• Get involved – Find some type of campus media to get involved in. Whether it is print, broadcast or web it is a great idea to dip your toes into the media while in school. The sooner the better because building that experience will be incredibly valuable when applying for jobs in the future. You will have proof to future employers either by audio packages or paper clips that can show off your work.
  • Build strong relationships with faculty – Many of your professors in journalism classes have worked in the media before. They are extremely valuable to your success in the future because they have established connections during their careers that can help jump start yours. By giving your best effort in class and showing that you are a reliable student it will give a good impression to your professors about what type of worker you will potentially be. The chances of that professor will talk highly of you to an old co-worker.
  • Do well in your classes – Don’t settle for sub par grades because it will kill your GPA, by achieving a GPA above a 3.0 in all your classes and a 3.25 in all communication classes you will be eligible for membership in the National Honor Society for Communications Lambda Pi Eta. This is a great organization to be a part of and it will look really good on your resume.
  • Be passionate about your work – While writing stories, covering events or broadcasting be passionate about your story. By showing your passion in your work the audience will be more engaged in your story. By reading mundane boring parts of a story, you will lose your audience.

Don’t listen to the outside noise about the dying profession of journalism and that you picked a terrible major. There is plenty of hope out there for you. Whether it is through web based media, broadcast or the next great medium, journalism is not dying. Be active and try new things to tell your story to your audience because it could be something that could start a transformation throughout the media world.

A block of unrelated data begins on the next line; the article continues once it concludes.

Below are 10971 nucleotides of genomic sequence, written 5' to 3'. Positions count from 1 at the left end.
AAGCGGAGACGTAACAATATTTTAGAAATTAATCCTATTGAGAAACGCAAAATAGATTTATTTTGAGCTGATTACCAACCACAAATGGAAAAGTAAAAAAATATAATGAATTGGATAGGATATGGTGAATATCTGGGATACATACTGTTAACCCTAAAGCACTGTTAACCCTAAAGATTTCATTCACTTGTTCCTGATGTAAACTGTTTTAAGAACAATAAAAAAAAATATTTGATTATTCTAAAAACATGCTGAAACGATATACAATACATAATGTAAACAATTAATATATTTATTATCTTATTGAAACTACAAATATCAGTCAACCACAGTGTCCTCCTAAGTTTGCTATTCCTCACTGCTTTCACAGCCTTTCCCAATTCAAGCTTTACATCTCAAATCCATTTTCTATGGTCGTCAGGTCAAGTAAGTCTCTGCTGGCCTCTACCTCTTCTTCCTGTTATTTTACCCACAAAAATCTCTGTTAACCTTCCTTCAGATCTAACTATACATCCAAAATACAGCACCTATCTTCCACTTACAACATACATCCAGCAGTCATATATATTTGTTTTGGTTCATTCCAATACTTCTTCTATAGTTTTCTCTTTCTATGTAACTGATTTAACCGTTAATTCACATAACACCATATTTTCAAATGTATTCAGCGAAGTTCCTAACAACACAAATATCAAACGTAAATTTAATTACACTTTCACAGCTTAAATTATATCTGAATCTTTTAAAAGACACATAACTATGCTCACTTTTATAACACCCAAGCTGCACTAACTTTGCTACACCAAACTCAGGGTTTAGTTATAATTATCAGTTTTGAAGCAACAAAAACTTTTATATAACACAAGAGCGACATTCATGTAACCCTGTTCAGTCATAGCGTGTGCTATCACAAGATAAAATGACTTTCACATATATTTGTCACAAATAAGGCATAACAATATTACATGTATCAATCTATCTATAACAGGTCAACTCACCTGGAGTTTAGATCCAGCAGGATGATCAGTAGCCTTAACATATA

Internships will separate you from the rest!

October 11, 2014 in Alive Campus, Career, Colleges

Internships are a way that students can set themselves apart from their peers. It will show future employers that you have had experience in a professional setting. Internships are also the perfect opportunity for students to truly find out what type of career they want to pursue. Thankfully, the University of Maine has a requirement for students to fulfill a semester long internship program of their choosing. Here are some tips that will help you during your internship that will leave a lasting impression.

Some tips for internships:

  • Always show up on time – being on time and early is always a good way to show your employer that you are dedicated to showing up to work. Telling them that you are a hard worker in a job interview is one thing, but actually proving it to them during your internship is much more valuable.
  • Be reliable – If you are asked work on a specific task or come in at a special time it needs to be your first priority. Having an internship is also all about making a positive name for yourself so that it could be potentially used as references for your next job.
  • Establish contacts – Unfortunately it isn’t always about what you know but who you know. Contacts are valuable in helping you find a job and getting your foot in the door. Put yourself out there by trying to meet everyone at your internship. You never know who they know and what type of impression that you can make on them. Establishing a strong network of communications will be tremendously valuable for future jobs that you apply to.
  • Take the initiative – Be the go-getter that sets out to do more than what is asked of you. If you are average and do the bare minimum during your internships, employers won’t view you as a valuable asset to the team. Stick out from the rest, make yourself available, volunteer for extra tasks. Anyway that you can make yourself stand out from the rest will benefit you in the long run.
  • Pay attention to details – Overlooking small details can hurt you in determining your job performance. Employers want to see how detail oriented you are and if you can impress them with your attention to details then that is one advantage that you have on your competitors. Double check your work and be active in reviewing all possible errors.